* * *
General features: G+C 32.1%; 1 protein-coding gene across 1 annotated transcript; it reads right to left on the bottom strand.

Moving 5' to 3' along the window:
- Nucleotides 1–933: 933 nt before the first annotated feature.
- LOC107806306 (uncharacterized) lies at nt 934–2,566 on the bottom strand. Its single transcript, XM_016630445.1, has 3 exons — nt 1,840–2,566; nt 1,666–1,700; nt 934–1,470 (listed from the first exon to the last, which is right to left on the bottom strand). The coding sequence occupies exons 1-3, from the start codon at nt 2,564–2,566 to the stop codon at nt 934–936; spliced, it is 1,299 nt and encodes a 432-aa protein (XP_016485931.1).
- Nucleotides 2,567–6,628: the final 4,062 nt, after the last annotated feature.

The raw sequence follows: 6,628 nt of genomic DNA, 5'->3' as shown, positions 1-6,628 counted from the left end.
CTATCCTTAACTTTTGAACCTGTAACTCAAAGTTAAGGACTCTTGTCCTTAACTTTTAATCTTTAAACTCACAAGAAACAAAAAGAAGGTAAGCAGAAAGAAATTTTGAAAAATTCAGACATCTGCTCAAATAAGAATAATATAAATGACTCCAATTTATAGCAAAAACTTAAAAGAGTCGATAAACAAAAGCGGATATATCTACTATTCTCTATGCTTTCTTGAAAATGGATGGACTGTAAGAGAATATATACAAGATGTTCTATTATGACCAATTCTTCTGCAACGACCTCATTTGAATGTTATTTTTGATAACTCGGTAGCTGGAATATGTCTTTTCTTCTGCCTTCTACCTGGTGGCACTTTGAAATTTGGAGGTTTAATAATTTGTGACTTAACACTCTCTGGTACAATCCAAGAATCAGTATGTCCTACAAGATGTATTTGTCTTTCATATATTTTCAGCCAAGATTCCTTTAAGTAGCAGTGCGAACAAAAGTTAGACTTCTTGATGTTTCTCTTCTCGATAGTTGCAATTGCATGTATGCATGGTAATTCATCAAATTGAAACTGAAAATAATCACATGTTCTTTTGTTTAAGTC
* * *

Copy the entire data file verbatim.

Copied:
General features: G+C 32.1%; 1 protein-coding gene across 1 annotated transcript; it reads right to left on the bottom strand.

Moving 5' to 3' along the window:
- Nucleotides 1–933: 933 nt before the first annotated feature.
- LOC107806306 (uncharacterized) lies at nt 934–2,566 on the bottom strand. Its single transcript, XM_016630445.1, has 3 exons — nt 1,840–2,566; nt 1,666–1,700; nt 934–1,470 (listed from the first exon to the last, which is right to left on the bottom strand). The coding sequence occupies exons 1-3, from the start codon at nt 2,564–2,566 to the stop codon at nt 934–936; spliced, it is 1,299 nt and encodes a 432-aa protein (XP_016485931.1).
- Nucleotides 2,567–6,628: the final 4,062 nt, after the last annotated feature.

The raw sequence follows: 6,628 nt of genomic DNA, 5'->3' as shown, positions 1-6,628 counted from the left end.
CTATCCTTAACTTTTGAACCTGTAACTCAAAGTTAAGGACTCTTGTCCTTAACTTTTAATCTTTAAACTCACAAGAAACAAAAAGAAGGTAAGCAGAAAGAAATTTTGAAAAATTCAGACATCTGCTCAAATAAGAATAATATAAATGACTCCAATTTATAGCAAAAACTTAAAAGAGTCGATAAACAAAAGCGGATATATCTACTATTCTCTATGCTTTCTTGAAAATGGATGGACTGTAAGAGAATATATACAAGATGTTCTATTATGACCAATTCTTCTGCAACGACCTCATTTGAATGTTATTTTTGATAACTCGGTAGCTGGAATATGTCTTTTCTTCTGCCTTCTACCTGGTGGCACTTTGAAATTTGGAGGTTTAATAATTTGTGACTTAACACTCTCTGGTACAATCCAAGAATCAGTATGTCCTACAAGATGTATTTGTCTTTCATATATTTTCAGCCAAGATTCCTTTAAGTAGCAGTGCGAACAAAAGTTAGACTTCTTGATGTTTCTCTTCTCGATAGTTGCAATTGCATGTATGCATGGTAATTCATCAAATTGAAACTGAAAATAATCACATGTTCTTTTGTTTAAGTC